Teen Stress

Teen stress is on the increase. Teenagers become stressed about parents, work, and relationships and many other things. Teenage stress can be quite normal, but too much stress is associated with teen depression and anxiety.

Our teenage years are supposed to be a carefree time.

But teenagers often feel overwhelmed as there is always:

  • homework to do
  • new technology to learn
  • exams to worry about
  • concern about getting a part-time job
  • arguments at home and school
  • pressure to make new friends and fit in.

Life can seem pretty heavy sometimes for a teenager.

While stress is a normal reaction and is good for us in small quantities, too much teenage stress for too long can make it difficult to cope and lead to teen depression and teen anxiety.

Here I discuss:

  • some of the common causes and symptoms of teenage stress
  • strategies to flip your negative thinking and reduce teenage stress
  • relaxation strategies to reduce teen stress
  • other strategies for teen stress management.

Common causes of teenage stress

There are a number of causes of teenage stress that can include:

Changing schoolsProblems at home
HomeworkArguments at school or home
Being left out of a groupExtracurricular activities – sport
Peer pressureBeing behind or ahead in physical development
Having high expectations placed upon youChanges in body shape and size
School stressSocial pressures
Planning for the futureIntimate relationships with others

When you get stressed your heart may start to race as it increases blood to the muscles and the brain. This can make your body tense and alert and ready for action.

This may lead to a number of symptoms of teen stress.

Common symptoms of teenage stress

When stressed your body releases a number of stress hormones, such as adrenaline and cortisol.

This activates the fight or flight response and prepares your body to fight or flee from the cause of stress.

There are many causes of stress but knowing what causes stress for you may be different to what causes stress for another person.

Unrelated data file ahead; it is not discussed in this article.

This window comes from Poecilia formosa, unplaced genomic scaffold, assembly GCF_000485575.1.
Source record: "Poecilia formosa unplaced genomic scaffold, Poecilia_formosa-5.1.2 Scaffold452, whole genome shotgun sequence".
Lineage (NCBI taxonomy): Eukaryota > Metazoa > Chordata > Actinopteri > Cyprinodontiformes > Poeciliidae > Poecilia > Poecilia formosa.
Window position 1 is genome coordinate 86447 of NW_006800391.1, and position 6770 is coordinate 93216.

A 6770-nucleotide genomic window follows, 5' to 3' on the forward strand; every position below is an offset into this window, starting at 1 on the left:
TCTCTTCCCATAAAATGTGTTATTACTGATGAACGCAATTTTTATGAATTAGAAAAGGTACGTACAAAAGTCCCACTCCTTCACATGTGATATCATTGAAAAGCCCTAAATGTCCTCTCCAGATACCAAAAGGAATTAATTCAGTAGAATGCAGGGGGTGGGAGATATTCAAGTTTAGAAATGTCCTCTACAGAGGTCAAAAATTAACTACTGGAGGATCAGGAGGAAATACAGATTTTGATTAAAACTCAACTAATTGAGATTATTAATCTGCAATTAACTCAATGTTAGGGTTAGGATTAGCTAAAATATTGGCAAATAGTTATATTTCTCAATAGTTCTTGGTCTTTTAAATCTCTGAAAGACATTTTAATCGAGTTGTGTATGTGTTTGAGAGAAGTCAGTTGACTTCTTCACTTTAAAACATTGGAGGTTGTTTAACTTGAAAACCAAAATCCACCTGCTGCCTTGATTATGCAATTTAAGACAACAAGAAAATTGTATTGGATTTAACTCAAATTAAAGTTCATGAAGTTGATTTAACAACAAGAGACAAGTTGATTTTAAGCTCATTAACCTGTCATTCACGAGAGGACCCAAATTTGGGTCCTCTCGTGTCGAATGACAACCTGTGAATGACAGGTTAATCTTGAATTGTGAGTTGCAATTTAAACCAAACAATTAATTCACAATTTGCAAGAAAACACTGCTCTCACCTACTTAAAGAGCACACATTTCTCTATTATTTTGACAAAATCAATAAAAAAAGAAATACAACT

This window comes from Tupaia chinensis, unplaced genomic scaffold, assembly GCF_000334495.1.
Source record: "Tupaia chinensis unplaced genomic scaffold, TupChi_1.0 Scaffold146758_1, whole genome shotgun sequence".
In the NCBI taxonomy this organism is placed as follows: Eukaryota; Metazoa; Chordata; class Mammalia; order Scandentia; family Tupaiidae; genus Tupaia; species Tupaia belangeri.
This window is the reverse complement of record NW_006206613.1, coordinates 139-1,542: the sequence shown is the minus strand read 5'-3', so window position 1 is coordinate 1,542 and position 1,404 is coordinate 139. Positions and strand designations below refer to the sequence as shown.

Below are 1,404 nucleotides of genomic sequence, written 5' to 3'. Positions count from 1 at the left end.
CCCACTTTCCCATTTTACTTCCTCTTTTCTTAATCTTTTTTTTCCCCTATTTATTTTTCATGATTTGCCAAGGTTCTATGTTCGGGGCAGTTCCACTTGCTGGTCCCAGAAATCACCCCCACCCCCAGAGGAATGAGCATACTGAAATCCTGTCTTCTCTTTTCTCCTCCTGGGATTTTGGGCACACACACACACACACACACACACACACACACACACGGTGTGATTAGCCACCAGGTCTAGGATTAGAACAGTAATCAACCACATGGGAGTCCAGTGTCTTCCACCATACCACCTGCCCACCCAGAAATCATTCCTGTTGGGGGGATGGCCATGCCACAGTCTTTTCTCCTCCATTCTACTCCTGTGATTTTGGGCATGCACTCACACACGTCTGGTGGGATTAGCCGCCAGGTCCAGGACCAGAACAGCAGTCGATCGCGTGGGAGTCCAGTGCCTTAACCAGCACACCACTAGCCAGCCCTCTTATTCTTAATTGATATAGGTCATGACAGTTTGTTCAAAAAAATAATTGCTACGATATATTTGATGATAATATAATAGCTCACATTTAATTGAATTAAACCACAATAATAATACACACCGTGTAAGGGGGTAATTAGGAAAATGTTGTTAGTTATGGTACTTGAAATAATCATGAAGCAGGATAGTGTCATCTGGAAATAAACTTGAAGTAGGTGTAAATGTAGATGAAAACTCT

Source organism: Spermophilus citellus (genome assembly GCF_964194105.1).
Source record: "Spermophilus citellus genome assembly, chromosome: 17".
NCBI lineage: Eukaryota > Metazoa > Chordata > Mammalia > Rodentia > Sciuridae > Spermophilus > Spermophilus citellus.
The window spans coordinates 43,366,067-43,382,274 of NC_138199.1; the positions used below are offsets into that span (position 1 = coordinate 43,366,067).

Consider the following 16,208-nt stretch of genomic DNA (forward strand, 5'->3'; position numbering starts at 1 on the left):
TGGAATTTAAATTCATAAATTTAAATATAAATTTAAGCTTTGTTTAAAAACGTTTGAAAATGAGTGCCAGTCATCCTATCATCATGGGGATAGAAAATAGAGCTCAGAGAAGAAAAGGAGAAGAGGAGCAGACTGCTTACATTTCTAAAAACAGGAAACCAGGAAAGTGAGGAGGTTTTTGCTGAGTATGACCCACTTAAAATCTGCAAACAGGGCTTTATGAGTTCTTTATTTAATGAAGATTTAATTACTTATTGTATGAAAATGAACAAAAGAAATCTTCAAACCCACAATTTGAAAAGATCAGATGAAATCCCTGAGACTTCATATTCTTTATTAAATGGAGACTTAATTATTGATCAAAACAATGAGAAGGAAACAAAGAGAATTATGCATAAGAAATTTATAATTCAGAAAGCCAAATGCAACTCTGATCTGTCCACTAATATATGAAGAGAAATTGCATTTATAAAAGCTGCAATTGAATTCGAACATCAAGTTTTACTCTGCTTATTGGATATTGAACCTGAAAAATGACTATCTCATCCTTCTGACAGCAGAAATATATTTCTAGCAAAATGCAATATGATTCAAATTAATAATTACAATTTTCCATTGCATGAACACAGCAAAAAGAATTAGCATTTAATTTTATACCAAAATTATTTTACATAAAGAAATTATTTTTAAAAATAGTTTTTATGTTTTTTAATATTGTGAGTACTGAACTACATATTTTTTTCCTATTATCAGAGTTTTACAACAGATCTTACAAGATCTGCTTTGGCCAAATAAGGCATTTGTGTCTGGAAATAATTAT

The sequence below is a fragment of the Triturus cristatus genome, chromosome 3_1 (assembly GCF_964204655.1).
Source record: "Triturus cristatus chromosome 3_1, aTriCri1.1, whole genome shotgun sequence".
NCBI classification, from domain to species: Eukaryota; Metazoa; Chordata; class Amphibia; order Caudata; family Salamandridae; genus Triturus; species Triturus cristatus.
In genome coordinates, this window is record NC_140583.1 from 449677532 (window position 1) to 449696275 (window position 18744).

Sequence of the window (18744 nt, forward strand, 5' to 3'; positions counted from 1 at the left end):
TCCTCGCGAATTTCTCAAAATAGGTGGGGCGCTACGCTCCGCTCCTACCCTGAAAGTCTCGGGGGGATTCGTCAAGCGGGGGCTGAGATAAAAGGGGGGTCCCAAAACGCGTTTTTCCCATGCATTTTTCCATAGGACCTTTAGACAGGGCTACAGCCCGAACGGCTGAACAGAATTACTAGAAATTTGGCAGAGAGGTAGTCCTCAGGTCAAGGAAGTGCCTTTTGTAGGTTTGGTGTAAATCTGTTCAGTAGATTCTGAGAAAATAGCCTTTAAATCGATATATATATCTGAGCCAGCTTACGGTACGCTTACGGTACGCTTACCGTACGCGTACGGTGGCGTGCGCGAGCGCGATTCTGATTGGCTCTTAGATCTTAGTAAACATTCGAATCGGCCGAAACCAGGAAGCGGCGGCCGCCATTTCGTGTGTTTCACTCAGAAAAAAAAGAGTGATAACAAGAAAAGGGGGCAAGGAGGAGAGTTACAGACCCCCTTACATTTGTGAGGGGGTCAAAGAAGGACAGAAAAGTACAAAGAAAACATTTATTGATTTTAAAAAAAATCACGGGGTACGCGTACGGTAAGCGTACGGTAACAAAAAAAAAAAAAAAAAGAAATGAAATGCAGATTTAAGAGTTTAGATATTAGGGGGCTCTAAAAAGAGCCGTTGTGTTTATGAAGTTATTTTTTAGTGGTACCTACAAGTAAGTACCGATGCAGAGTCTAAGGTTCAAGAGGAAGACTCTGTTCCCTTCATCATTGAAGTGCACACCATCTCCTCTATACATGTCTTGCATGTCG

This is because stress is in the eye of the beholder.

Whether your main cause of stress is:

teen stress

  • an annoying parent or friend
  • overload at school
  • worry about upcoming exams
  • money problems or financial stress
  • pressure to conform and fit in...

...knowing the early warning signs of stress is important. These may include among others:

  • difficulty concentrating or doing homework
  • angry outbursts
  • becoming withdrawn from friends and family or activities you once enjoyed
  • a drop in school performance.
  • Keeping a stress diary can be a useful way to gather objective data about your stress symptoms and warning signs of stress.

    Other symptoms of teenage stress may include:

    Migraine headaches or stress headaches Butterflies
    Difficulty sleepingAnxiety, frustration, or anger
    Shortness of breathSkin eruptions such as acne

    Sometimes stress can really start to pile up - exams, relationships, concerns about body image, and friends - and one of the worst things that you can do is to bottle it up inside.

    By not releasing your stress you may start to live with an unhealthy amount of stress that can lead to things like teen depression and teen anxiety.

    Does stress affect your overall health? It sure does!

    Too much stress for too long can make you sick. You may start to notice things like physical exhaustion, hair loss, depression, and skin rashes.

    If you regularly experience some of these common symptoms of stress then you may be suffering from too much stress.

    How can teenagers deal with teenage stress?

    Do you know your main causes of stress?

    Different teenagers can feel stress differently, so knowing what your stress signature is helps you to identify when you are stressed.

    Think about a time you were stressed.

    Maybe it was before an exam, or after a disagreement with mom or dad.

    Can you remember how your body felt?

    Did your heart beat faster? Did you have butterflies in your stomach? Maybe you got a tension headache?

    Keeping a stress diary gives you an idea of what is stressing you out and how you react to your causes of stress.

    This can be a good start to setting up your stress management plan.

    Reduce teenage stress by flipping your negative thinking

    Sometimes what you say to yourself is OK but other times you may put your own "spin on it".